In a preferred embodiment, it may be desirable to place a detachable covering over the end cap to close channel 14 in order to prevent the accumulation of dirt or foreign matter from collecting in channel 14 during the storage of the materials.
In an alternative embodiment, both end caps of the container may contain channels and frangible containers of materials associated therewith. In this manner, piercing means could be employed simultaneously or sequentially and thus introduce into contact three materials within the same capsule.
What is claimed:
1. A container for carrying mutually reactive materials comprising a first chamber, at least a first end cap having a corridor therein, said corridor adapted to communicate with said first chamber and the exterior of said container; a first and second rupturable membrane defining a second chamber therebetween within said corridor; said second membrane next adjacent said first chamber covering substantially the entire end wall of said end cap, said second membrane being held a ainst the end wall of said end cap by a substantiall rigid disc in frictional contact with the side walls of said end cap; piercing means adapted to rupture said membranes displacing the contents of said second chamber and expelling said contents into said first chamber; said piercing means further adapted to close said corridor subsequent to rupture of said membranes.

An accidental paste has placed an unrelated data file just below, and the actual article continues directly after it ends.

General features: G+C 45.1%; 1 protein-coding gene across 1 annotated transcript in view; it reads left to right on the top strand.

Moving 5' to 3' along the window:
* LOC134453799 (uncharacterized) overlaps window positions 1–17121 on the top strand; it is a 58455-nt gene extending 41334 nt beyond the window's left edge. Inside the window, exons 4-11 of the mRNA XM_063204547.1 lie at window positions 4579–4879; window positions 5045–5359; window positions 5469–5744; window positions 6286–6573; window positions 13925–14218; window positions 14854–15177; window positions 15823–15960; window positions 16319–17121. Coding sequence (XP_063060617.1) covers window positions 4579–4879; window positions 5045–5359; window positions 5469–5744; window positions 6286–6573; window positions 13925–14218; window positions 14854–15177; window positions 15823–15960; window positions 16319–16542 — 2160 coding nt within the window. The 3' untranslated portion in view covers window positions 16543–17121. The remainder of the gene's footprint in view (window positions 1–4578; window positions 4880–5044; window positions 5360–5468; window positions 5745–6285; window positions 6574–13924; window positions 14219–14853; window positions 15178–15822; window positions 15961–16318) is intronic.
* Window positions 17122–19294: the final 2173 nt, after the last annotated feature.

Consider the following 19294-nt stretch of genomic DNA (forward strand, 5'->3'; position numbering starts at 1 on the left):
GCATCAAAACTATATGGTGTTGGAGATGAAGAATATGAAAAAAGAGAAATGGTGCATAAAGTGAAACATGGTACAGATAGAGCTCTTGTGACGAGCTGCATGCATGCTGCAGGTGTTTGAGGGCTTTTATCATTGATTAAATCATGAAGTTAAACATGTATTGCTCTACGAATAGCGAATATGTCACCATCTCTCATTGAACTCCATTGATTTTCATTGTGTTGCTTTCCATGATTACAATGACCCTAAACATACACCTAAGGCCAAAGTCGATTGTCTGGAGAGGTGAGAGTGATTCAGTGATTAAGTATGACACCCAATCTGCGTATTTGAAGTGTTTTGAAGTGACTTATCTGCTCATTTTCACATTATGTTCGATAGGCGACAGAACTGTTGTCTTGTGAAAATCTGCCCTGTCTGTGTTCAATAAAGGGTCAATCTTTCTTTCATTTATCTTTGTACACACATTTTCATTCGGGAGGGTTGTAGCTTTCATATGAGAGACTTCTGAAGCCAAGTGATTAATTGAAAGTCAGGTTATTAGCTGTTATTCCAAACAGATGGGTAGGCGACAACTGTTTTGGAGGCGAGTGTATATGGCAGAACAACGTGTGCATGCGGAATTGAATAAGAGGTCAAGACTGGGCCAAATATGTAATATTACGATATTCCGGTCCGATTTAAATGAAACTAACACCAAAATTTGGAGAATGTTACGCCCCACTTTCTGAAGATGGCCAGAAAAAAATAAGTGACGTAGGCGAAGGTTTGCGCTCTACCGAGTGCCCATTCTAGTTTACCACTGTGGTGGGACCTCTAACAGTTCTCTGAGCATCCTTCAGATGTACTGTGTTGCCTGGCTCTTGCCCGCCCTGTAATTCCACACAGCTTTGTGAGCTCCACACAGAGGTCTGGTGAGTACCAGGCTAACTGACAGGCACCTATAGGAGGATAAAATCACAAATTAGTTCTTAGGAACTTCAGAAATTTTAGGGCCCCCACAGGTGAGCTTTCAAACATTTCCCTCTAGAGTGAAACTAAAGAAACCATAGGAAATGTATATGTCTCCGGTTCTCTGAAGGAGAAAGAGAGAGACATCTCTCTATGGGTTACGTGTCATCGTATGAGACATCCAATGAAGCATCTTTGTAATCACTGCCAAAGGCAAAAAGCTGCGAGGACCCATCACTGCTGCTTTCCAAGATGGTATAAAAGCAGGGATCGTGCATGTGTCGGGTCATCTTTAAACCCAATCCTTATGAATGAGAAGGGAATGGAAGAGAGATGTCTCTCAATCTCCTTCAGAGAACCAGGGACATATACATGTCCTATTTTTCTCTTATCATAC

2. The container as defined in claim 1 wherein said container is composed of a cylindrical center portion and a pair of end caps, one of said end caps being impermeable, said end caps and cylindrical center portion arranged in detachable relationship.
3. The container as defined in claim 1 wherein said rupturable membranes are composed of materials selected from the group consisting of paper, metal, cellulose, polyethylene, polypropylene, nylon, polyvinyl chloride, polyvinyl acetate, polyvinyl alcohol, acrylics, vinylidene chloride, and copolymers thereof.
4. The container as defined in claim 1 wherein said first chamber contains a solid and said second chamber contains a liquid.
5. The container as defined in claim 4 wherein said first chamber contains zinc oxide and said second chamber contains phosphoric acid.
|Cited Patent||Filing date||Publication date||Applicant||Title|
|US1408960 *||Jul 9, 1920||Mar 7, 1922||Sally Schiff||Dental cement|
|US2487236 *||Dec 31, 1947||Nov 8, 1949||Alvin A Greenberg||Compartmented container having a rupturable partition|
|US2687130 *||Jan 13, 1950||Aug 24, 1954||Cohen Milton J||Medicament and container therefor|
|US2721552 *||Mar 29, 1954||Oct 25, 1955||Nosik William Andre||Multiple chamber container|
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|FR1445946A *||Title not available|
|Citing Patent||Filing date||Publication date||Applicant||Title|
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|US7311195 *||Oct 1, 2002||Dec 25, 2007||Alfred Schmid Ag Gossau||Mixing capsule and method for activating the same|
|US20040251147 *||Oct 1, 2002||Dec 16, 2004||Daniel Schmid||Mixing capsule and method for activating the same|
|US20050255425 *||Jul 19, 2005||Nov 17, 2005||Pierson Paul R||Mixing tip for dental materials|
|USRE33801 *||Aug 15, 1988||Jan 21, 1992||Dentsply Research & Development Corp.||Mixing and discharge capsule|
|U.S. Classification||206/222, 206/568, 206/219|
|International Classification||A61J1/00, A61C5/00, A61C5/06|
|Cooperative Classification||A61J1/00, A61C5/066|
|European Classification||A61C5/06C, A61J1/00|